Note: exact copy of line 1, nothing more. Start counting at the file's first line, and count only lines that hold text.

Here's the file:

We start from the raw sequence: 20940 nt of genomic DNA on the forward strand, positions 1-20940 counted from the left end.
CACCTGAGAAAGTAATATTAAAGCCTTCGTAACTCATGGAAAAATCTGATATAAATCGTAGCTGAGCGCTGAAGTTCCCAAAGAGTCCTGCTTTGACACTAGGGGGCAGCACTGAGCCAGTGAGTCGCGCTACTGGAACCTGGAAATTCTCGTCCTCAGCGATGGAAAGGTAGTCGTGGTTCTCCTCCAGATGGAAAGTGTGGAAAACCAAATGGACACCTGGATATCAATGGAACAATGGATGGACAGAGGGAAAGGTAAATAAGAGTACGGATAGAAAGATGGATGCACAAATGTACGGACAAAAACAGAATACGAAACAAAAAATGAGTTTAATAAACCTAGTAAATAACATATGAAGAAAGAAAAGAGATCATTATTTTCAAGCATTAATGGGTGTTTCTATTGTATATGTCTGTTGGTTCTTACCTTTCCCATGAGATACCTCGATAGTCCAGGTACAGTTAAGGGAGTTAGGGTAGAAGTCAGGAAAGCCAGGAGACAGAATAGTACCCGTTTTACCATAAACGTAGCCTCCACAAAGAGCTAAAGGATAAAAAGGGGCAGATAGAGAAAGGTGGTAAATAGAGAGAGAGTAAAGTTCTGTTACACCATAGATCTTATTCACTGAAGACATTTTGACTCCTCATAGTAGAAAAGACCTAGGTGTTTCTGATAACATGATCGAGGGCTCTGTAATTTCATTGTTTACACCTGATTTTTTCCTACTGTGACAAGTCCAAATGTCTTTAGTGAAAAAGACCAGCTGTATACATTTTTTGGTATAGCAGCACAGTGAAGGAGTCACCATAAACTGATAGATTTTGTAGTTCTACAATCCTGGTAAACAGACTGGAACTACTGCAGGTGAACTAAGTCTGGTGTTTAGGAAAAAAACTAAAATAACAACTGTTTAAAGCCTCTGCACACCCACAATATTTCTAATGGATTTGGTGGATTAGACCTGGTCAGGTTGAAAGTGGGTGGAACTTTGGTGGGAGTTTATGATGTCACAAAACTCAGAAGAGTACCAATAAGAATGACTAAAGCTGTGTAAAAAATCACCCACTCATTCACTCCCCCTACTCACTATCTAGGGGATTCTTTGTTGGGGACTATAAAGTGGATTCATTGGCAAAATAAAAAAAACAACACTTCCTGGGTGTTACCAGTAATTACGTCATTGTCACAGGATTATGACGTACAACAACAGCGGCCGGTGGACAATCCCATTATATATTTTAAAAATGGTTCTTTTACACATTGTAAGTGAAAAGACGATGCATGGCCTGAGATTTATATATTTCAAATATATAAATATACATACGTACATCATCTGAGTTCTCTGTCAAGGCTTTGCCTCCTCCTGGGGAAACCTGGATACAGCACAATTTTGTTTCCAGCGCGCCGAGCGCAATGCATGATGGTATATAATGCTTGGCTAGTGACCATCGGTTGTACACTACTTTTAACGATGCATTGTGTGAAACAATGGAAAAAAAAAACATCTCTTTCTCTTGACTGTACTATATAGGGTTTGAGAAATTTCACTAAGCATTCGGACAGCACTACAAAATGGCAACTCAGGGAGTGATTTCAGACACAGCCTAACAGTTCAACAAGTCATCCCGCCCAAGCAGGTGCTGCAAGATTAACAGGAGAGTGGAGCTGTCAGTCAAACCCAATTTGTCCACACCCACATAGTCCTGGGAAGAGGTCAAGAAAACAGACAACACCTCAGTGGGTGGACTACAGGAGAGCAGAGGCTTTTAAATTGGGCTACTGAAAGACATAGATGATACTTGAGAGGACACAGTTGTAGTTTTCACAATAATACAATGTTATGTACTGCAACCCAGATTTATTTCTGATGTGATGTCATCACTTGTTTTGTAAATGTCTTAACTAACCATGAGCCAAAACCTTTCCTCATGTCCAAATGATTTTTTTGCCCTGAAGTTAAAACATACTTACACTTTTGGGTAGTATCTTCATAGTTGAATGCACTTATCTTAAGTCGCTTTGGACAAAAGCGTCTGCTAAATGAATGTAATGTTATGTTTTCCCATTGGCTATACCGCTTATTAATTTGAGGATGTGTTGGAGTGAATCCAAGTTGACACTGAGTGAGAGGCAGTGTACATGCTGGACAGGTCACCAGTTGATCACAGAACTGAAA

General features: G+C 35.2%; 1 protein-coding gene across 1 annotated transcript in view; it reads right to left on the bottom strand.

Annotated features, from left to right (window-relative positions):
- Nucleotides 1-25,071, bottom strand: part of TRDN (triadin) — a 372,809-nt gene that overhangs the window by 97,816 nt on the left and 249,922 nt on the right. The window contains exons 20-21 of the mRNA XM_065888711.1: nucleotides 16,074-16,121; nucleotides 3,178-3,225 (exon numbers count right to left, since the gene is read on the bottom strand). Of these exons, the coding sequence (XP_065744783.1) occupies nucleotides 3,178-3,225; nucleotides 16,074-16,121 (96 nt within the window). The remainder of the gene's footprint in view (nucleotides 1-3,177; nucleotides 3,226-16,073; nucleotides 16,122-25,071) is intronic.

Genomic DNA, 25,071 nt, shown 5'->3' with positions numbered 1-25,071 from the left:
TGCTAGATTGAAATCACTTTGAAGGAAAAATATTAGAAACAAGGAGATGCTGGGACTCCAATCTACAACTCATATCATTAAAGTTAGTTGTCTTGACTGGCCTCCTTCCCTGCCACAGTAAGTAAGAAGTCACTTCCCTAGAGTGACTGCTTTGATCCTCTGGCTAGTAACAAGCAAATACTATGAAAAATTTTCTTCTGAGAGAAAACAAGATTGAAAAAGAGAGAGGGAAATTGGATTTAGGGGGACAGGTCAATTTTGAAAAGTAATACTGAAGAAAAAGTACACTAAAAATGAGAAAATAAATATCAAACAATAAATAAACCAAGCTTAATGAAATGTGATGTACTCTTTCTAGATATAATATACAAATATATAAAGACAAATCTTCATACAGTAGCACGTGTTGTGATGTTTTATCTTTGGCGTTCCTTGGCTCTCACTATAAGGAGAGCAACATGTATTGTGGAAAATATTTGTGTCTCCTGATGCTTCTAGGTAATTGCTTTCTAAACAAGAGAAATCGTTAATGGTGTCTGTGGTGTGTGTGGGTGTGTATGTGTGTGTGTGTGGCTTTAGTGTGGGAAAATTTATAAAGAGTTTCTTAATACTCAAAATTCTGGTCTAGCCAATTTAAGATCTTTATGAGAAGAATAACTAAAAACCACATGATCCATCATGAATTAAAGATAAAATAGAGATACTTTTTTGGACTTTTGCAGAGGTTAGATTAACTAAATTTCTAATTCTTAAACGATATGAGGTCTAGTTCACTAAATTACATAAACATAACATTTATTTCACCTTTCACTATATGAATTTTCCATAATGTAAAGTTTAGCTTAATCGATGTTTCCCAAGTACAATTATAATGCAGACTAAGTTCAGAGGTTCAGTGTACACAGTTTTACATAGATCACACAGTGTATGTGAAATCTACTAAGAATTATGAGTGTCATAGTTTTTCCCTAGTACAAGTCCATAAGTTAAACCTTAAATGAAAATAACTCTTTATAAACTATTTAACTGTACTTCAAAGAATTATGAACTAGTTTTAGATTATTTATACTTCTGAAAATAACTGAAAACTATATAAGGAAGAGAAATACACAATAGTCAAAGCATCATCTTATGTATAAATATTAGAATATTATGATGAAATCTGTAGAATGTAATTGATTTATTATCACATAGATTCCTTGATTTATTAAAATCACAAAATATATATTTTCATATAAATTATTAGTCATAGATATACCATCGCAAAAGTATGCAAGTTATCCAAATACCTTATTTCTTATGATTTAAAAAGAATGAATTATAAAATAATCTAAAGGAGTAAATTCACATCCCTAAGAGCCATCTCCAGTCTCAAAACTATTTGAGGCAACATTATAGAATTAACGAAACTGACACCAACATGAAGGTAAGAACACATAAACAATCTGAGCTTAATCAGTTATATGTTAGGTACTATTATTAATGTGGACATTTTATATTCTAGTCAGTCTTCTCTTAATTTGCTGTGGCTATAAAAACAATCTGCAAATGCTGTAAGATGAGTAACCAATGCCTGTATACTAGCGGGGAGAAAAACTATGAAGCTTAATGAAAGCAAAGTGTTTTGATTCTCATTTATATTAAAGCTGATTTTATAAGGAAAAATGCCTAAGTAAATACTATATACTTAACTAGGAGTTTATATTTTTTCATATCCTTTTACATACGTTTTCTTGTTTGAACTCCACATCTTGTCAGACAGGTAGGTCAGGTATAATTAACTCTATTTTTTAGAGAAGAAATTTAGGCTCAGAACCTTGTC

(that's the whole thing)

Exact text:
We start from the raw sequence: 20940 nt of genomic DNA on the forward strand, positions 1-20940 counted from the left end.